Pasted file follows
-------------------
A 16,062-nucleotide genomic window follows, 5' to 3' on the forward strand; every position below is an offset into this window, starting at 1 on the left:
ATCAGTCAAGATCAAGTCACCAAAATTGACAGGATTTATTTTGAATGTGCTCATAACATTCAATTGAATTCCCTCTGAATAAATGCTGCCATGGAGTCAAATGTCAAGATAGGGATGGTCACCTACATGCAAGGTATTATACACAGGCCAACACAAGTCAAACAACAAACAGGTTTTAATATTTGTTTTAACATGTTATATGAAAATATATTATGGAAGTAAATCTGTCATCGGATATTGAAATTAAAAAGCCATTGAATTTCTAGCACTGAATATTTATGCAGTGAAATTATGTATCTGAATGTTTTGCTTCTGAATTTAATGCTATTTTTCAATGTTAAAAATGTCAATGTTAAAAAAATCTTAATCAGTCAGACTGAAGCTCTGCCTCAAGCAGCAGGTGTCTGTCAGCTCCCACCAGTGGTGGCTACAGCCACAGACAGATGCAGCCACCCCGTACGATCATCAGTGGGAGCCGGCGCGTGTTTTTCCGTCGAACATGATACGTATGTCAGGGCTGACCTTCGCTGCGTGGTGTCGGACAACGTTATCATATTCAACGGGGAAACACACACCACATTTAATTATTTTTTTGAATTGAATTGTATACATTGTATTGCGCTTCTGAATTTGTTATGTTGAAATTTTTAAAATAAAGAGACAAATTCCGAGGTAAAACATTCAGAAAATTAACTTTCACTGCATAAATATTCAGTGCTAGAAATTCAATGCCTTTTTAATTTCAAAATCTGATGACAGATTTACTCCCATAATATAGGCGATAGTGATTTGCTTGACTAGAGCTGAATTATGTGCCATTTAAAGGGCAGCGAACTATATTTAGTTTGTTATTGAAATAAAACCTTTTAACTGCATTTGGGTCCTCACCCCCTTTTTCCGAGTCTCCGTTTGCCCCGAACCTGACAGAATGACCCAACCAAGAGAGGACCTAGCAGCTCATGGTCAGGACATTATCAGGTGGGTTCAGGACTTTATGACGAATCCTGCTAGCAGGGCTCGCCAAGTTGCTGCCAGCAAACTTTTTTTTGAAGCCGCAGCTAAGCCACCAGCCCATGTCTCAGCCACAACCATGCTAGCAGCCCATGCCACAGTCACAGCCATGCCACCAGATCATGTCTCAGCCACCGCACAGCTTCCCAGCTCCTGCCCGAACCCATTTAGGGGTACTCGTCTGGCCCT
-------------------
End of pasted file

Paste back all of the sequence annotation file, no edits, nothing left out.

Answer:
A 16,062-nucleotide genomic window follows, 5' to 3' on the forward strand; every position below is an offset into this window, starting at 1 on the left:
ATCAGTCAAGATCAAGTCACCAAAATTGACAGGATTTATTTTGAATGTGCTCATAACATTCAATTGAATTCCCTCTGAATAAATGCTGCCATGGAGTCAAATGTCAAGATAGGGATGGTCACCTACATGCAAGGTATTATACACAGGCCAACACAAGTCAAACAACAAACAGGTTTTAATATTTGTTTTAACATGTTATATGAAAATATATTATGGAAGTAAATCTGTCATCGGATATTGAAATTAAAAAGCCATTGAATTTCTAGCACTGAATATTTATGCAGTGAAATTATGTATCTGAATGTTTTGCTTCTGAATTTAATGCTATTTTTCAATGTTAAAAATGTCAATGTTAAAAAAATCTTAATCAGTCAGACTGAAGCTCTGCCTCAAGCAGCAGGTGTCTGTCAGCTCCCACCAGTGGTGGCTACAGCCACAGACAGATGCAGCCACCCCGTACGATCATCAGTGGGAGCCGGCGCGTGTTTTTCCGTCGAACATGATACGTATGTCAGGGCTGACCTTCGCTGCGTGGTGTCGGACAACGTTATCATATTCAACGGGGAAACACACACCACATTTAATTATTTTTTTGAATTGAATTGTATACATTGTATTGCGCTTCTGAATTTGTTATGTTGAAATTTTTAAAATAAAGAGACAAATTCCGAGGTAAAACATTCAGAAAATTAACTTTCACTGCATAAATATTCAGTGCTAGAAATTCAATGCCTTTTTAATTTCAAAATCTGATGACAGATTTACTCCCATAATATAGGCGATAGTGATTTGCTTGACTAGAGCTGAATTATGTGCCATTTAAAGGGCAGCGAACTATATTTAGTTTGTTATTGAAATAAAACCTTTTAACTGCATTTGGGTCCTCACCCCCTTTTTCCGAGTCTCCGTTTGCCCCGAACCTGACAGAATGACCCAACCAAGAGAGGACCTAGCAGCTCATGGTCAGGACATTATCAGGTGGGTTCAGGACTTTATGACGAATCCTGCTAGCAGGGCTCGCCAAGTTGCTGCCAGCAAACTTTTTTTTGAAGCCGCAGCTAAGCCACCAGCCCATGTCTCAGCCACAACCATGCTAGCAGCCCATGCCACAGTCACAGCCATGCCACCAGATCATGTCTCAGCCACCGCACAGCTTCCCAGCTCCTGCCCGAACCCATTTAGGGGTACTCGTCTGGCCCT